2.  Another kiddo who had recently had a death in the family came and spent some usual time at our house.  He shared how traveling to a funeral, seeing his mother for the first time in 5 years was painful. He then shared how his mom would be traveling here to stay (in the compound) due to his step father dying. He's processing the fact that his mother has 5 children younger than himself... and why she hasn't cared for him for all these years. Jesus give me healing words. 

3.  An amazing conversation over dish washing... one that has been months in the making... one that only God could be orchestrating.  (maybe more details to come another time) When love and true hearts desire is shared... it is good. 

4.  Last but certainly the one that makes my heart flutter... Z, before going to bed says "I want to be with you more than anything in the world."  THAT, my friend, is why it's hard not to snuggle with the kid all night long.  don't judge me. 

All this in a 12 hour span.  


Thursday, May 17, 2012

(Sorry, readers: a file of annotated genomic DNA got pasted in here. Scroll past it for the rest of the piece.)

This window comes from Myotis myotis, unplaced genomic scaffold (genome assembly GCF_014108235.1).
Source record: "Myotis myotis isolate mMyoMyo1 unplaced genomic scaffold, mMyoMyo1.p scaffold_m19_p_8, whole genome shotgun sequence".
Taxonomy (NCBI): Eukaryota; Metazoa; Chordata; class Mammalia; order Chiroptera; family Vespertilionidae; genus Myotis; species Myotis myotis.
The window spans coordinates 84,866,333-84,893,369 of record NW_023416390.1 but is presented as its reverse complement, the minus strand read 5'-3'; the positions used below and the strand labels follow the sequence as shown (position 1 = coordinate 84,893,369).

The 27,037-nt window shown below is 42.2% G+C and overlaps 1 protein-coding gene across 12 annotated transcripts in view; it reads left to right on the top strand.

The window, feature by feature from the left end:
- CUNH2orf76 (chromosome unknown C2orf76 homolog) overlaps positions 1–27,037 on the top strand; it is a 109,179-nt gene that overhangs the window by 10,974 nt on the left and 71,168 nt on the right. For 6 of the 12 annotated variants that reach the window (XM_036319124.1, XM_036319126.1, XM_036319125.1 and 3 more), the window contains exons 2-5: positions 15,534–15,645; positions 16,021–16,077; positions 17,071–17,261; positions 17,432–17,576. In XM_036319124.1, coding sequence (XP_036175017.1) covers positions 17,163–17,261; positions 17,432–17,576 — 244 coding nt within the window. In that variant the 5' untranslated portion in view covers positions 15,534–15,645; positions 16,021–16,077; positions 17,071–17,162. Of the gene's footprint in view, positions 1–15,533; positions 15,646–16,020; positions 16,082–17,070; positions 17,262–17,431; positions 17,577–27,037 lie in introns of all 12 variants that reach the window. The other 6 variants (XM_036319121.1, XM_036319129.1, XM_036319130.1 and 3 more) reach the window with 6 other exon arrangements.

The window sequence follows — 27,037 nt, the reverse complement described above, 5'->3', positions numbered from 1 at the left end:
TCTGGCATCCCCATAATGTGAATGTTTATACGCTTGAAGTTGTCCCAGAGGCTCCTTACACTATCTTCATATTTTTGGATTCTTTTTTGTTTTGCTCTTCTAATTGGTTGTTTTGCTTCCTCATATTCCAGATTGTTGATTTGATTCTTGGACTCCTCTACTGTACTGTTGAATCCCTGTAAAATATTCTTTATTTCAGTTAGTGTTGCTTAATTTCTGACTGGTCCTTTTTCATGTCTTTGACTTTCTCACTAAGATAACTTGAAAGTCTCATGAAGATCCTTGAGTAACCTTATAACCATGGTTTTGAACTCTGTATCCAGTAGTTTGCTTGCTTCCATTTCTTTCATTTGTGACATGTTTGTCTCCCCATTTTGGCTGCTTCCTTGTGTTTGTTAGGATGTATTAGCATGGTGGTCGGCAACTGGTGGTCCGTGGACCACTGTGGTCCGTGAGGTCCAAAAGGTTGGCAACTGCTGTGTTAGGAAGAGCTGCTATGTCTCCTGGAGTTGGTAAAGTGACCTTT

When you caught between 3 sleeping people... awake

Well, I've been trying to go back to sleep for the past 2 hours... and... I've given up.  Being sandwiched between 3 sleeping people (2 small children with various interesting noises while sleeping mixed with the occasional punch in the face) has made me give up the hope of the sand man coming my way again tonight.  *it's now 4:30 am. *

There are so many things floating through my head right now: Lifesong school: needed improvements, goals, curriculum, logistics in schedules, etc... to TEAMS: we have so many wonderful teams coming our way this "summer" to my kiddos.  The heaviest is certainly my children. 

You know, it's really easy to get wrapped up in everyone else's need and the urgency that it brings.  However, at the end of the day... when I see my kids needs, that's what matters most to me.  

Right now, I'm honestly struggling.  Theres 100 reasons why, and I'm not even going to get into all the administrational/missional aspects.  Most importantly are my children.  I'm simply not sure.  
I'm not sure about schooling.  
While KG and E are doing pretty awesome, Z is really struggling.  Not so much academically (because he is just 6 and in grade 1, reading pretty good, writing pretty well, and a whiz at math)... but rather emotionally. It's not because of his peers, but rather because of what I would call a "harsh" environment when it comes to discipline.  

Can I just brag for a minute?  Lifesong Teachers are amazing.  While they are certainly not easy or soft when it comes to discipline, they do it with love and respect of a child's dignity.  I LOVE that.  I love that I can trust them not to emotionally damage a child because of the style of discipline or classroom management they choose to implement.